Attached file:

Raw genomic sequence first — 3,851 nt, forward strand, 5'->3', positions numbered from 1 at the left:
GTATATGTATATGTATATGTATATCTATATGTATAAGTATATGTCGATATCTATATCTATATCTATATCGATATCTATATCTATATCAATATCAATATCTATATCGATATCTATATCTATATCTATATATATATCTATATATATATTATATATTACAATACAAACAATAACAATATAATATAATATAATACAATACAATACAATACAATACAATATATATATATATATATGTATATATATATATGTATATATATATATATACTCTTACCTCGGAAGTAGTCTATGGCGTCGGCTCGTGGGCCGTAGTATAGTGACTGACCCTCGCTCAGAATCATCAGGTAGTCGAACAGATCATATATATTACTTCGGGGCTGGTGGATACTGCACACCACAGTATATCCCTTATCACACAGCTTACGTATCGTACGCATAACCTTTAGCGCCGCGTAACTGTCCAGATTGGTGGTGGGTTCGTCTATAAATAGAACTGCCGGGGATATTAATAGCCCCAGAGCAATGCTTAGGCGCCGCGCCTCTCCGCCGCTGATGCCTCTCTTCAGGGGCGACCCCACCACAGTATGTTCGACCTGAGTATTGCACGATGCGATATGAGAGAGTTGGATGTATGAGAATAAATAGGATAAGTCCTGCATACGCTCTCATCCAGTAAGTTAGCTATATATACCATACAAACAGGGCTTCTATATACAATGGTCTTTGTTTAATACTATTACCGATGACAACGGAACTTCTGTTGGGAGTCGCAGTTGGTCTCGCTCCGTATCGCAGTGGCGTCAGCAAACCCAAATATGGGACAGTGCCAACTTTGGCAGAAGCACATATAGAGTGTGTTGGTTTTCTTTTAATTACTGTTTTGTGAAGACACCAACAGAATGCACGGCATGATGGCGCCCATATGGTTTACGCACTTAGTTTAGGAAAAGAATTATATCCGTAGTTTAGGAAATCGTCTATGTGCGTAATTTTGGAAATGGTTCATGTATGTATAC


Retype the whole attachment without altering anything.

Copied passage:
Raw genomic sequence first — 3,851 nt, forward strand, 5'->3', positions numbered from 1 at the left:
GTATATGTATATGTATATGTATATCTATATGTATAAGTATATGTCGATATCTATATCTATATCTATATCGATATCTATATCTATATCAATATCAATATCTATATCGATATCTATATCTATATCTATATATATATCTATATATATATTATATATTACAATACAAACAATAACAATATAATATAATATAATACAATACAATACAATACAATACAATATATATATATATATATGTATATATATATATGTATATATATATATATACTCTTACCTCGGAAGTAGTCTATGGCGTCGGCTCGTGGGCCGTAGTATAGTGACTGACCCTCGCTCAGAATCATCAGGTAGTCGAACAGATCATATATATTACTTCGGGGCTGGTGGATACTGCACACCACAGTATATCCCTTATCACACAGCTTACGTATCGTACGCATAACCTTTAGCGCCGCGTAACTGTCCAGATTGGTGGTGGGTTCGTCTATAAATAGAACTGCCGGGGATATTAATAGCCCCAGAGCAATGCTTAGGCGCCGCGCCTCTCCGCCGCTGATGCCTCTCTTCAGGGGCGACCCCACCACAGTATGTTCGACCTGAGTATTGCACGATGCGATATGAGAGAGTTGGATGTATGAGAATAAATAGGATAAGTCCTGCATACGCTCTCATCCAGTAAGTTAGCTATATATACCATACAAACAGGGCTTCTATATACAATGGTCTTTGTTTAATACTATTACCGATGACAACGGAACTTCTGTTGGGAGTCGCAGTTGGTCTCGCTCCGTATCGCAGTGGCGTCAGCAAACCCAAATATGGGACAGTGCCAACTTTGGCAGAAGCACATATAGAGTGTGTTGGTTTTCTTTTAATTACTGTTTTGTGAAGACACCAACAGAATGCACGGCATGATGGCGCCCATATGGTTTACGCACTTAGTTTAGGAAAAGAATTATATCCGTAGTTTAGGAAATCGTCTATGTGCGTAATTTTGGAAATGGTTCATGTATGTATAC